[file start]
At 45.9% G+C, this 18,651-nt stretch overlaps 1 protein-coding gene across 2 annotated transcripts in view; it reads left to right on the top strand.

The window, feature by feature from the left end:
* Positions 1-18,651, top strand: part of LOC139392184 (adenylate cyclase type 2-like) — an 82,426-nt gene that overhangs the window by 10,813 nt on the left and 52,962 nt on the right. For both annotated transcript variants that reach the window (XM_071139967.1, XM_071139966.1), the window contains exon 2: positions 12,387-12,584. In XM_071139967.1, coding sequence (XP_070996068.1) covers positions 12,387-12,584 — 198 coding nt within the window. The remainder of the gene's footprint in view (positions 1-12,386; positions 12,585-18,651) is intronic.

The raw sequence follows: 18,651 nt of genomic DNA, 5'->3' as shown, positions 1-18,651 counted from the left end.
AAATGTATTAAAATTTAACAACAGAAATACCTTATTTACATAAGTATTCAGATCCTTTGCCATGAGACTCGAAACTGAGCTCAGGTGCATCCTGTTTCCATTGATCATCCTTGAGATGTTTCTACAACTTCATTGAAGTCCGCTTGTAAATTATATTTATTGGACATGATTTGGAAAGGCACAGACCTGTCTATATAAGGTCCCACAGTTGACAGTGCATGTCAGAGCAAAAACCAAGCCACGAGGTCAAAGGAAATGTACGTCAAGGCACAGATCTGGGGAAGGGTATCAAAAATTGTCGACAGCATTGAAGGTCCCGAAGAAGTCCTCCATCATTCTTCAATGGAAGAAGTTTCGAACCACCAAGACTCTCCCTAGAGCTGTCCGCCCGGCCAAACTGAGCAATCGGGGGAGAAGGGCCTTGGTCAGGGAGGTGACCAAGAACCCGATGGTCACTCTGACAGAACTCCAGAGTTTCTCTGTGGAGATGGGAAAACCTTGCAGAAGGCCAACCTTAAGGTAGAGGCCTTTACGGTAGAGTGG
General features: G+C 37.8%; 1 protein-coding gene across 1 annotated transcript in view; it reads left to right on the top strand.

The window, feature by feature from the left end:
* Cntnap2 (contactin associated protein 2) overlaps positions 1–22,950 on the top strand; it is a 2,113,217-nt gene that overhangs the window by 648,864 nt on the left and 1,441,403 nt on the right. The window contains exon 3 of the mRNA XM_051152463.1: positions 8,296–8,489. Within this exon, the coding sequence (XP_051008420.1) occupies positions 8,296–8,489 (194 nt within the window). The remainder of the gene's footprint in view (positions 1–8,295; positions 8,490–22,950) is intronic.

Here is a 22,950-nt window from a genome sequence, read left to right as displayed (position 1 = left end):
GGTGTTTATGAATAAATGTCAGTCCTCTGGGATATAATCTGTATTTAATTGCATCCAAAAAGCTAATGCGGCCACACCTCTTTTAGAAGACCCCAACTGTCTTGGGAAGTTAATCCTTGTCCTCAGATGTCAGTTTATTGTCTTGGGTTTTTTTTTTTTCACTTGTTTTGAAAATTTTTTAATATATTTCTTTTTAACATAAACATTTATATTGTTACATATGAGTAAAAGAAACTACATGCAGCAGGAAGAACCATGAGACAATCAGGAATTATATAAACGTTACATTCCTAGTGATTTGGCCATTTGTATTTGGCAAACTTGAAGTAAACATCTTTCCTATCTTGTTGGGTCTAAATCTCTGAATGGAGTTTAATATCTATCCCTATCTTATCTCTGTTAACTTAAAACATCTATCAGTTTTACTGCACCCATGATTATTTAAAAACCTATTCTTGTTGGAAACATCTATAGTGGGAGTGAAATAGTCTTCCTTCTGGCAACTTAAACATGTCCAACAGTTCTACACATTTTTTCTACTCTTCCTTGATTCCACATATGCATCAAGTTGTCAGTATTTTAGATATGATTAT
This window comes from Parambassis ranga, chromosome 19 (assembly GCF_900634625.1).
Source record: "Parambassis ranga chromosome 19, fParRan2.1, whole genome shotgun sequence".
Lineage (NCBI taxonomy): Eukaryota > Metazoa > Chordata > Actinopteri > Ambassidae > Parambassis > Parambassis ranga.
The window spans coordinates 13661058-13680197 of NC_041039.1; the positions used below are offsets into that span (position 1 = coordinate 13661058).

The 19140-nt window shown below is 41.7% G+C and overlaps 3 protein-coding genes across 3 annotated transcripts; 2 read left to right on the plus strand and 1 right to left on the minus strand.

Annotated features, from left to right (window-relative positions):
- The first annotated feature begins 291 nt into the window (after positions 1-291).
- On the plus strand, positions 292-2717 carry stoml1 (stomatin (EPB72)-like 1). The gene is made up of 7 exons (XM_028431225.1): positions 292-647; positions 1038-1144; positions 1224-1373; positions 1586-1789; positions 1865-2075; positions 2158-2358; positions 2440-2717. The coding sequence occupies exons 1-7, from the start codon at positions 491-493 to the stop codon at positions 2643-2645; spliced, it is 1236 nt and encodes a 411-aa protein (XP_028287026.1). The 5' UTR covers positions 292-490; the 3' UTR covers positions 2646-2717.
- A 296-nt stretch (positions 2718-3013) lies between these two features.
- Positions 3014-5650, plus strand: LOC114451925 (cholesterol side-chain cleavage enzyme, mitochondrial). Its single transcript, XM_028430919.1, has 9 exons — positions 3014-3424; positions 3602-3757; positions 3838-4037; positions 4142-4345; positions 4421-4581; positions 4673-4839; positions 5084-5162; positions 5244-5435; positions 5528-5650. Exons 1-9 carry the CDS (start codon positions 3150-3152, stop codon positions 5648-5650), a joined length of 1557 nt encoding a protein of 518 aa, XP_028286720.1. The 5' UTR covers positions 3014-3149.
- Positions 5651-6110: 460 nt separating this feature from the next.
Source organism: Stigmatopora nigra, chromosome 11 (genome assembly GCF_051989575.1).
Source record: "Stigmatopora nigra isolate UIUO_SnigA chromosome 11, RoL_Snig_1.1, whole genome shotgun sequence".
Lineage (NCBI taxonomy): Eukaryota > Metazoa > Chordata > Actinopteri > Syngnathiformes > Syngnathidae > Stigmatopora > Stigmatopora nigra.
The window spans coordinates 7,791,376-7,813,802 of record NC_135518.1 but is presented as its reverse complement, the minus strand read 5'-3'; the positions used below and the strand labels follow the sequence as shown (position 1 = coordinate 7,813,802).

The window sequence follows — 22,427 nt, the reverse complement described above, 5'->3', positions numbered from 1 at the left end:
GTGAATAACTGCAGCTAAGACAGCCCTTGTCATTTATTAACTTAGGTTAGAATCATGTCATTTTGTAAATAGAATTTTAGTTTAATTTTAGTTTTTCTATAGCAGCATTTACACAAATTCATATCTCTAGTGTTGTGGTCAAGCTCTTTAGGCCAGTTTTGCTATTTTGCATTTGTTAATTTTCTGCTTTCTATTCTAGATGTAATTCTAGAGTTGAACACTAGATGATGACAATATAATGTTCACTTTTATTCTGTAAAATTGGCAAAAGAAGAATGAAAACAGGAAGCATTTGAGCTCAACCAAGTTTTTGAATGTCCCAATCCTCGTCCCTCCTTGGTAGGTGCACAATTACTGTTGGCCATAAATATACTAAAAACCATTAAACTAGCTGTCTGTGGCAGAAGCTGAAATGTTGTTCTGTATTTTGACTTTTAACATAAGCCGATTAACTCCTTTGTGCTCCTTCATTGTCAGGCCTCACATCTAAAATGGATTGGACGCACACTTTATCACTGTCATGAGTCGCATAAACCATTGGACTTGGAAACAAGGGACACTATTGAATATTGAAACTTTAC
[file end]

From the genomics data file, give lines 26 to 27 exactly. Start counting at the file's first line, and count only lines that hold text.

The window sequence follows — 22,427 nt, the reverse complement described above, 5'->3', positions numbered from 1 at the left end:
GTGAATAACTGCAGCTAAGACAGCCCTTGTCATTTATTAACTTAGGTTAGAATCATGTCATTTTGTAAATAGAATTTTAGTTTAATTTTAGTTTTTCTATAGCAGCATTTACACAAATTCATATCTCTAGTGTTGTGGTCAAGCTCTTTAGGCCAGTTTTGCTATTTTGCATTTGTTAATTTTCTGCTTTCTATTCTAGATGTAATTCTAGAGTTGAACACTAGATGATGACAATATAATGTTCACTTTTATTCTGTAAAATTGGCAAAAGAAGAATGAAAACAGGAAGCATTTGAGCTCAACCAAGTTTTTGAATGTCCCAATCCTCGTCCCTCCTTGGTAGGTGCACAATTACTGTTGGCCATAAATATACTAAAAACCATTAAACTAGCTGTCTGTGGCAGAAGCTGAAATGTTGTTCTGTATTTTGACTTTTAACATAAGCCGATTAACTCCTTTGTGCTCCTTCATTGTCAGGCCTCACATCTAAAATGGATTGGACGCACACTTTATCACTGTCATGAGTCGCATAAACCATTGGACTTGGAAACAAGGGACACTATTGAATATTGAAACTTTAC